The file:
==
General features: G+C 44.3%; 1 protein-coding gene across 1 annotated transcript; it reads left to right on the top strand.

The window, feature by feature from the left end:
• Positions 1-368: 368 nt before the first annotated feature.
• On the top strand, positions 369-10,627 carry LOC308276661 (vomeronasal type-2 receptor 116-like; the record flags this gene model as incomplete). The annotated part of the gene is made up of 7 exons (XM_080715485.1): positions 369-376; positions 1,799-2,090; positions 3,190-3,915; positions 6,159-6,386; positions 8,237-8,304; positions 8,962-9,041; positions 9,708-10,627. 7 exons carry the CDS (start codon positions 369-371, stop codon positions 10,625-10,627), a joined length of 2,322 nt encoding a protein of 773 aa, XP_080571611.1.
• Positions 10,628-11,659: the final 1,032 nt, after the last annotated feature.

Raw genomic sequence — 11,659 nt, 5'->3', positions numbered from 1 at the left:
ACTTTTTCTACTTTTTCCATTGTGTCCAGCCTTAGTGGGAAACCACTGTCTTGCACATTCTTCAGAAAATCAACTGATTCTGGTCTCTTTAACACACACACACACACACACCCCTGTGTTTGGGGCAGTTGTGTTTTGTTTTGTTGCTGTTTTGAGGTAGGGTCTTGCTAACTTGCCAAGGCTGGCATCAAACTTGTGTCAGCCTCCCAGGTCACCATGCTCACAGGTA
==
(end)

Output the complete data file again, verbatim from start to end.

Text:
General features: G+C 44.3%; 1 protein-coding gene across 1 annotated transcript; it reads left to right on the top strand.

The window, feature by feature from the left end:
• Positions 1-368: 368 nt before the first annotated feature.
• On the top strand, positions 369-10,627 carry LOC308276661 (vomeronasal type-2 receptor 116-like; the record flags this gene model as incomplete). The annotated part of the gene is made up of 7 exons (XM_080715485.1): positions 369-376; positions 1,799-2,090; positions 3,190-3,915; positions 6,159-6,386; positions 8,237-8,304; positions 8,962-9,041; positions 9,708-10,627. 7 exons carry the CDS (start codon positions 369-371, stop codon positions 10,625-10,627), a joined length of 2,322 nt encoding a protein of 773 aa, XP_080571611.1.
• Positions 10,628-11,659: the final 1,032 nt, after the last annotated feature.

Raw genomic sequence — 11,659 nt, 5'->3', positions numbered from 1 at the left:
ACTTTTTCTACTTTTTCCATTGTGTCCAGCCTTAGTGGGAAACCACTGTCTTGCACATTCTTCAGAAAATCAACTGATTCTGGTCTCTTTAACACACACACACACACACACCCCTGTGTTTGGGGCAGTTGTGTTTTGTTTTGTTGCTGTTTTGAGGTAGGGTCTTGCTAACTTGCCAAGGCTGGCATCAAACTTGTGTCAGCCTCCCAGGTCACCATGCTCACAGGTA